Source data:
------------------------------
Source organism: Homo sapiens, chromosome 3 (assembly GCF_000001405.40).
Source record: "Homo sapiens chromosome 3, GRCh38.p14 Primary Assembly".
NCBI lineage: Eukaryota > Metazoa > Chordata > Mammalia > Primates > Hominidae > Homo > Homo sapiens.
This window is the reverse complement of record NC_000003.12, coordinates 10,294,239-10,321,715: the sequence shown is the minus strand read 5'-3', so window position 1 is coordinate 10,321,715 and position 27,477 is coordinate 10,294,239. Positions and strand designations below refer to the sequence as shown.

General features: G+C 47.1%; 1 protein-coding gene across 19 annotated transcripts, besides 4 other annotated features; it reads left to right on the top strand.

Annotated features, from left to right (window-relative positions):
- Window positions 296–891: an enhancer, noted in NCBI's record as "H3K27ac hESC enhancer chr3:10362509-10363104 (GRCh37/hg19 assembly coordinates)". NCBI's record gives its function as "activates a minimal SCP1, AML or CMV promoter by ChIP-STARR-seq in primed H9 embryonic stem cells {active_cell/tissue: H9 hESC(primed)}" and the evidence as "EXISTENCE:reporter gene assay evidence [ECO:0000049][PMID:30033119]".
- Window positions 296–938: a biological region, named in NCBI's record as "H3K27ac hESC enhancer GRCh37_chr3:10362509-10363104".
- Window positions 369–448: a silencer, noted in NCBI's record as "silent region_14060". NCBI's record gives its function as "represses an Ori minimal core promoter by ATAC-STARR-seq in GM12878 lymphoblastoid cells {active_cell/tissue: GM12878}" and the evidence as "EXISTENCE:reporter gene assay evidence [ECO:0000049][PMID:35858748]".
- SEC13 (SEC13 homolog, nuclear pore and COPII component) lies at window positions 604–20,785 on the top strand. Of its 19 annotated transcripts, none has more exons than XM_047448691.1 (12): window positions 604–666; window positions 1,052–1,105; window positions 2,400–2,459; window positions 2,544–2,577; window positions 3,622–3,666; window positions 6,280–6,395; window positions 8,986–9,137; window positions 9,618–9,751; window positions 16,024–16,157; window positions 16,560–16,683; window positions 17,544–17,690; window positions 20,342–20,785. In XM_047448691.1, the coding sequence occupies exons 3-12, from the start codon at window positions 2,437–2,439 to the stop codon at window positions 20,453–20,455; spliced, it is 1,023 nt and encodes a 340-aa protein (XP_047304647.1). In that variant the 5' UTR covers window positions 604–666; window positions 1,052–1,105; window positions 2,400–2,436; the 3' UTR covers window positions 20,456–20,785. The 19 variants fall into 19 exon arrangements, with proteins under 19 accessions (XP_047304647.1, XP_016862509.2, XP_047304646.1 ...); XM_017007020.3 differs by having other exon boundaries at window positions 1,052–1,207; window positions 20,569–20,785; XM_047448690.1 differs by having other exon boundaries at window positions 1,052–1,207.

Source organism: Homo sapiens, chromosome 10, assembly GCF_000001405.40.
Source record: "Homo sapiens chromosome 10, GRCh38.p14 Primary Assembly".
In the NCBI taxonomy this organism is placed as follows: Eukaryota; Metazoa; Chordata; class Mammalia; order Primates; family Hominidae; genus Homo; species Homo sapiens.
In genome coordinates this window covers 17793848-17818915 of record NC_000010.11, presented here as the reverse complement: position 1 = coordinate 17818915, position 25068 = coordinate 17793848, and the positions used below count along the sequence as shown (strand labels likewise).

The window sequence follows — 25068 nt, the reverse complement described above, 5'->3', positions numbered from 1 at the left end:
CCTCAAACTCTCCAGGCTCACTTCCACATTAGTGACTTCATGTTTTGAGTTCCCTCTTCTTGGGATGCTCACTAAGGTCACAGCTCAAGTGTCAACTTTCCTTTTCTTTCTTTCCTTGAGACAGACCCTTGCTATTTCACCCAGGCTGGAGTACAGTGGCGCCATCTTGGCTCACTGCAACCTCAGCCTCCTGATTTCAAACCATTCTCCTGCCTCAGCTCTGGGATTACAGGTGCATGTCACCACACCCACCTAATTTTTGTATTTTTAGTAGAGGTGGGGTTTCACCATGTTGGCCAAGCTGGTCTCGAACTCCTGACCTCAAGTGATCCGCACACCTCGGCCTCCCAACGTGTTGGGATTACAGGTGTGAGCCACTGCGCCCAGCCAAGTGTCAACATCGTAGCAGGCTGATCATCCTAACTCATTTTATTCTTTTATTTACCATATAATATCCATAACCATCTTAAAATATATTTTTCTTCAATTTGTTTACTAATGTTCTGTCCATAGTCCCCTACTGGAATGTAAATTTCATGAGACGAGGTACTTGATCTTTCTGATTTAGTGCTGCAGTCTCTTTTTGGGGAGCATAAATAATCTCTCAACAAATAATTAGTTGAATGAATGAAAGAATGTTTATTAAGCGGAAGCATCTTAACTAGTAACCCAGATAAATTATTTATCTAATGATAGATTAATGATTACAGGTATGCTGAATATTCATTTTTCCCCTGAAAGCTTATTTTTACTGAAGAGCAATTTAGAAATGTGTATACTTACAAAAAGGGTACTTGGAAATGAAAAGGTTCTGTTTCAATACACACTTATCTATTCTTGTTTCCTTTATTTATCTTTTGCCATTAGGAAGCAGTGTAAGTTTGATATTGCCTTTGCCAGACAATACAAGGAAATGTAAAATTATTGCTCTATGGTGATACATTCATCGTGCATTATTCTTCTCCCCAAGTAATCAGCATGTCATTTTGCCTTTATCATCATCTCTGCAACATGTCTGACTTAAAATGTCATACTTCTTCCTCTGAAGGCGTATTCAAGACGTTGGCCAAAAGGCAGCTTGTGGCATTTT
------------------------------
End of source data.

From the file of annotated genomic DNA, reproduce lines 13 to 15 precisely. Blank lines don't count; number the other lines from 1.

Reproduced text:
In the NCBI taxonomy this organism is placed as follows: Eukaryota; Metazoa; Chordata; class Mammalia; order Primates; family Hominidae; genus Homo; species Homo sapiens.
In genome coordinates this window covers 17793848-17818915 of record NC_000010.11, presented here as the reverse complement: position 1 = coordinate 17818915, position 25068 = coordinate 17793848, and the positions used below count along the sequence as shown (strand labels likewise).

The window sequence follows — 25068 nt, the reverse complement described above, 5'->3', positions numbered from 1 at the left end: